Nurture every sign of God’s presence

Nurture every sign of God’s presence

Mission associate Michelle Hays reflects on getting to know refugees in North Carolina, USA

Photo: A Colombian girl ices a cake with a new Iraqi friend at Welcome House Raleigh in North Carolina

What does getting to know a new refugee family look like at Welcome House Raleigh?

by Michelle Hays, working with Welcome House Raleigh, a ministry providing welcome, kindness and a place of shelter to immigrants and refugees

Before I go knock on the door to meet a new family, I take a minute to remember that the people I am about to meet are known by God and treasured by him. Their names, that are undoubtedly going to be hard for me to learn to pronounce, roll off of the tip of his tongue with ease. He loves them and has been aware of every step of their journey. I pray for eyes to see beyond what is true on the surface and for God to teach me to nurture every sign of his presence as I get to know them.

Today I am coming with a Welcome House volunteer and one of our House Hosts and her daughter, and we have all the supplies to make a cake with our new guests. We find that conversation flows easily with this Iraqi family. I ask about how one woman learned English and I am surprised when she responds, “I had some English in school starting when I was 14, but honestly, my best teachers were Grey’s Anatomy and the Backstreet Boys. Have you heard of them?”

I like her sense of humor already, I think to myself with a smile. The conversation continues and phones are passed around to show pictures from graduations and weddings. “Really? You designed and sewed that gorgeous dress that your sister wore to her ceremony? It is beautiful!” We learn that one of them has a background in fashion design, one in law, one in graphic design, and the 11 year old is obsessed with Harry Potter.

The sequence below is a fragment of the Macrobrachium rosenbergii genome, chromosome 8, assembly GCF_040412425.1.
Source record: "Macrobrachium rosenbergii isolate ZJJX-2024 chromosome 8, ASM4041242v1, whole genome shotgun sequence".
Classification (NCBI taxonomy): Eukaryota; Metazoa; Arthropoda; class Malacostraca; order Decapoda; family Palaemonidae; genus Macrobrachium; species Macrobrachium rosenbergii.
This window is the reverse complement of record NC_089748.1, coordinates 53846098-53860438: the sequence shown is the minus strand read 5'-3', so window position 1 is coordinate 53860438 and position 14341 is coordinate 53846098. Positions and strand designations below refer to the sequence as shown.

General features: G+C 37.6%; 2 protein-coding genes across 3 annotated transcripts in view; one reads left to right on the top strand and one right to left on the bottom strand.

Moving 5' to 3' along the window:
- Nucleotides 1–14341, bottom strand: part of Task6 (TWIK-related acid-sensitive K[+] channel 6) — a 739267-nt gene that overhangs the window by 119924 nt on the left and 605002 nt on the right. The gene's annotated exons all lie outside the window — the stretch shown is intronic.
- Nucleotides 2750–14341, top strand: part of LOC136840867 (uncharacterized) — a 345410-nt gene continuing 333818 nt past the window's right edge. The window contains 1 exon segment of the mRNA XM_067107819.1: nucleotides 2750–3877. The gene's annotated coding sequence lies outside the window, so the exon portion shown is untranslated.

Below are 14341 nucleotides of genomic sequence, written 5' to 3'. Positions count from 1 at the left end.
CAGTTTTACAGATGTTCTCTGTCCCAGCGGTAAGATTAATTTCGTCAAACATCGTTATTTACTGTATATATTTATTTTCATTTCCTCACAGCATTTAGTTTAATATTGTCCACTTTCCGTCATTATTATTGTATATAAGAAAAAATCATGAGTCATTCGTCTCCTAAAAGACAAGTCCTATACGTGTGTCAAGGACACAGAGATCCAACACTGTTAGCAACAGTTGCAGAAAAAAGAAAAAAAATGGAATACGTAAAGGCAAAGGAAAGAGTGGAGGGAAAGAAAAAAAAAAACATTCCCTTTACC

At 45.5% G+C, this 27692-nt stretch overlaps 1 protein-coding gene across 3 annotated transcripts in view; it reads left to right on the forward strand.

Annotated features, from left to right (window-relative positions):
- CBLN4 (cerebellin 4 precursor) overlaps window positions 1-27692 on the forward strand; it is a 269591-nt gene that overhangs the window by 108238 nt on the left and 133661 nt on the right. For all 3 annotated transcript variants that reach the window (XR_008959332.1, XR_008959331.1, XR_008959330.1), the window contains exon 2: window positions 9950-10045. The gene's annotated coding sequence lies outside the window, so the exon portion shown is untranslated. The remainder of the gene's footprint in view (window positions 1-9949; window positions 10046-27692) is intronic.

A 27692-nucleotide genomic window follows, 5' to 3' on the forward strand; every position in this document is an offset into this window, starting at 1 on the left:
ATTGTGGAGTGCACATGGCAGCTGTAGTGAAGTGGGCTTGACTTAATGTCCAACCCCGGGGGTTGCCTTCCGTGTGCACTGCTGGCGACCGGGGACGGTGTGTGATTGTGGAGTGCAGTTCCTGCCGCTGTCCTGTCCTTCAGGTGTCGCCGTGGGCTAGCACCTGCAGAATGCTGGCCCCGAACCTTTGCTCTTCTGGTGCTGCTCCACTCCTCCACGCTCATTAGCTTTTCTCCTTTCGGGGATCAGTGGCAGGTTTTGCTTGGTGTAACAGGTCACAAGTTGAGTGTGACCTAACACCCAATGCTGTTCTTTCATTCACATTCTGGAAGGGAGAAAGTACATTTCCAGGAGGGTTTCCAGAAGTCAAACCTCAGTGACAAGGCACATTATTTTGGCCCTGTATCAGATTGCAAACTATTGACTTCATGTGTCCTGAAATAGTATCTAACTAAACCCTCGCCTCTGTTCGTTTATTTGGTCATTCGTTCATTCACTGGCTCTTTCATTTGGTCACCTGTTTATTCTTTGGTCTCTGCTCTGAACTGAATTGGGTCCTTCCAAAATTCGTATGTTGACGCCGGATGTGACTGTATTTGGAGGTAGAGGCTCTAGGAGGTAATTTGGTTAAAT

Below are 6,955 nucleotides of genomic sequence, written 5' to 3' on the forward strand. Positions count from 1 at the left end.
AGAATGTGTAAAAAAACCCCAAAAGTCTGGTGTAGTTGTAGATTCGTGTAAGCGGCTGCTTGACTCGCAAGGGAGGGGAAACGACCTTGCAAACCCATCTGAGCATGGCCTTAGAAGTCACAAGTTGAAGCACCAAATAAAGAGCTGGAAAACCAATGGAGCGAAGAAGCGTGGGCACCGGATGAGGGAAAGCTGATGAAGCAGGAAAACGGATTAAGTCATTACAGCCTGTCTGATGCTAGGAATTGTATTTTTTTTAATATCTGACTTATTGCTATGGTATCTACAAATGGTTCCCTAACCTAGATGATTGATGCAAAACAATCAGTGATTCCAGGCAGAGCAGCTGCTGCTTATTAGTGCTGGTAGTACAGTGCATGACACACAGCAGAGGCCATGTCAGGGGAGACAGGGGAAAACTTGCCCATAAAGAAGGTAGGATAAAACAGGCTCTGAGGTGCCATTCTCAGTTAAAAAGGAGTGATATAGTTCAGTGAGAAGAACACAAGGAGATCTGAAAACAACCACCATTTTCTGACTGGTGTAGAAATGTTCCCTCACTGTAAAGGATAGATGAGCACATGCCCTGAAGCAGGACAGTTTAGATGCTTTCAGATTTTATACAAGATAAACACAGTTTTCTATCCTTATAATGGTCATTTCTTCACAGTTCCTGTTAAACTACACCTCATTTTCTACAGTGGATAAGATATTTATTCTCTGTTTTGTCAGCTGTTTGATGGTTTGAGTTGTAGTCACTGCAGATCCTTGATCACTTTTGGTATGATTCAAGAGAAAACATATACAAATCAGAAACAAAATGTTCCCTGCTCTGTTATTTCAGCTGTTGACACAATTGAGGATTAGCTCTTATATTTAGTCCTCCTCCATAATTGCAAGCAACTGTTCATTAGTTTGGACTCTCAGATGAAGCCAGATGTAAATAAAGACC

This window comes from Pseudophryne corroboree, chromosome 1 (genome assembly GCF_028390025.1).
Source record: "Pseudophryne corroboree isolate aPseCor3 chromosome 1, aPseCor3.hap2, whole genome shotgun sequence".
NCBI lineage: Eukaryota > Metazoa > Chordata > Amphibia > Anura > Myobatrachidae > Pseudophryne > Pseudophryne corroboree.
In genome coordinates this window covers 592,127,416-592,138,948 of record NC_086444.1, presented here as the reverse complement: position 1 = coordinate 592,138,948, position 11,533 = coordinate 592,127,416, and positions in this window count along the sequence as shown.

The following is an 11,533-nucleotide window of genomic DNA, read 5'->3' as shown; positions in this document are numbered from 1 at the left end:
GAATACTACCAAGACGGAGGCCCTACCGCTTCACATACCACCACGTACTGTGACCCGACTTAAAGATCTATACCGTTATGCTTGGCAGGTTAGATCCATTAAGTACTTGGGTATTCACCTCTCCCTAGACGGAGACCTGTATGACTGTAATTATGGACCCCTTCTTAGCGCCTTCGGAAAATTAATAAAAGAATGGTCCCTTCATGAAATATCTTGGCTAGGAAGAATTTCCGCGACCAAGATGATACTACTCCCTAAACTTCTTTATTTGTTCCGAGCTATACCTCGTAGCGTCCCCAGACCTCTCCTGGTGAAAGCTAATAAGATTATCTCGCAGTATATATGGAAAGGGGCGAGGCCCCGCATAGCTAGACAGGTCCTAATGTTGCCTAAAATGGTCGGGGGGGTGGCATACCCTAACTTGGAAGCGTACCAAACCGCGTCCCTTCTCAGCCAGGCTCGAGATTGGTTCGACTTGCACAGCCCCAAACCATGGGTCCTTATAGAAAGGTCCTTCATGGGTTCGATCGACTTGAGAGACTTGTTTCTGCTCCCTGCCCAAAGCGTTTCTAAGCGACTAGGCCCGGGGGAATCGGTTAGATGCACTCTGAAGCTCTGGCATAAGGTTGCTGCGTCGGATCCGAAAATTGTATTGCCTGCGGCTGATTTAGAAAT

While we are mixing the cake, the mom (who is about the age of my mom) squeezes my hand, looks into my eyes, and says something to me in Arabic. Her adult daughter translates for me, “You remind her so much of my older sister who is still back in Iraq. She has a terrible sweet tooth just like you! We really, really miss her.” While we are waiting for the cake to bake, one of the women blurts out, “Did you know I have a job interview this week?! What kinds of questions to do you think they might ask me at my interview?” We take some guesses at what they might ask and she practices her answers.

Then, somehow our conversation turns toward things that make us think of home and our Colombian House Host begins to play Vallenato music for our Iraqi guests. She shows them how she dances around Walmart while she stocks shelves to make her time at work go faster. “Music from home makes me happy. What is music like in your home?”

In the picture above you can see her little girl frosting a cake with her new Iraqi friend. The Iraqi girl speaks Arabic to the Colombian girl who responds, undaunted, in Spanish. I am not sure exactly about how their communication works? It must be working though because they smile conspiratorially at each other, glance at me, simultaneously sneak tastes of the frosting, and then dissolve into shared laughter. Tea is made and cups are passed out among the adults. At some point, we notice that a LOT of time has passed and both our House Host and I need to leave to pick up our respective kids from school.

We stand up and begin to say our goodbyes. I give a hug to each of the women and they each hold onto me tightly and say “thank you, thank you” in my ear. Plans are made for the next time that we will cook together, but next time it will be at their apartment which is nearly ready for them. “We will teach you to make something from Iraq. Please come and see us at our new home!” I tell them we can’t wait. Their new Colombian friend also hugs them responding, “Sí, con la ayuda de Dios, allá estaré” (Yes, with God’s help, I will be there!) and they respond with big smiles and “Inshallah” (hopefully, God willing, may it be so).

In this ministry, we get to meet God’s children who come from all corners of the world. We get to offer them a safe place to stay, food to eat, and English class. We communicate peace to them, we wrap them in the love of Jesus, and we welcome them into a community. They have arrived in a foreign land, but they will not go through this transition alone. They will be among friends and they will be loved.

Praise God for the way he is at work in our houses and in the community!

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